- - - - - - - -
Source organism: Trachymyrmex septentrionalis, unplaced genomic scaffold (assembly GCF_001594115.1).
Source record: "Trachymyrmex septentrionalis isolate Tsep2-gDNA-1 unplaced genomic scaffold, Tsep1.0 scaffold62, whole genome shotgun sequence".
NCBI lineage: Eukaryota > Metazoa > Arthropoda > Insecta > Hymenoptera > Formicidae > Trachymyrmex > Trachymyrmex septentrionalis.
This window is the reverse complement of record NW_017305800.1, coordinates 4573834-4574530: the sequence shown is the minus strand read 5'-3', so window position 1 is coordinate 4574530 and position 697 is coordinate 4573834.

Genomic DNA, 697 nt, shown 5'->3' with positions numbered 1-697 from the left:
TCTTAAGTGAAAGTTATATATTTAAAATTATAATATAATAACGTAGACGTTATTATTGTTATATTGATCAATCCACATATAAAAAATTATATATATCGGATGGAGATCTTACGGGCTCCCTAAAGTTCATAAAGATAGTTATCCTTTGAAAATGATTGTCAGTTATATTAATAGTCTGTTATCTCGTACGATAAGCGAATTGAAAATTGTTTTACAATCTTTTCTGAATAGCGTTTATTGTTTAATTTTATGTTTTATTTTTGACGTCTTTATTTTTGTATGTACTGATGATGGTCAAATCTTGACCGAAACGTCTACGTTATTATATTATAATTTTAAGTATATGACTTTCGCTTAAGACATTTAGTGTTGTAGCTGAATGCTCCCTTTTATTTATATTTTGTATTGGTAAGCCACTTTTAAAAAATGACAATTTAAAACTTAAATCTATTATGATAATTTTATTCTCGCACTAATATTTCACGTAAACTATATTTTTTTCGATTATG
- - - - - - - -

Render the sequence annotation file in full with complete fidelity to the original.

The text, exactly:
Source organism: Trachymyrmex septentrionalis, unplaced genomic scaffold (assembly GCF_001594115.1).
Source record: "Trachymyrmex septentrionalis isolate Tsep2-gDNA-1 unplaced genomic scaffold, Tsep1.0 scaffold62, whole genome shotgun sequence".
NCBI lineage: Eukaryota > Metazoa > Arthropoda > Insecta > Hymenoptera > Formicidae > Trachymyrmex > Trachymyrmex septentrionalis.
This window is the reverse complement of record NW_017305800.1, coordinates 4573834-4574530: the sequence shown is the minus strand read 5'-3', so window position 1 is coordinate 4574530 and position 697 is coordinate 4573834.

Genomic DNA, 697 nt, shown 5'->3' with positions numbered 1-697 from the left:
TCTTAAGTGAAAGTTATATATTTAAAATTATAATATAATAACGTAGACGTTATTATTGTTATATTGATCAATCCACATATAAAAAATTATATATATCGGATGGAGATCTTACGGGCTCCCTAAAGTTCATAAAGATAGTTATCCTTTGAAAATGATTGTCAGTTATATTAATAGTCTGTTATCTCGTACGATAAGCGAATTGAAAATTGTTTTACAATCTTTTCTGAATAGCGTTTATTGTTTAATTTTATGTTTTATTTTTGACGTCTTTATTTTTGTATGTACTGATGATGGTCAAATCTTGACCGAAACGTCTACGTTATTATATTATAATTTTAAGTATATGACTTTCGCTTAAGACATTTAGTGTTGTAGCTGAATGCTCCCTTTTATTTATATTTTGTATTGGTAAGCCACTTTTAAAAAATGACAATTTAAAACTTAAATCTATTATGATAATTTTATTCTCGCACTAATATTTCACGTAAACTATATTTTTTTCGATTATG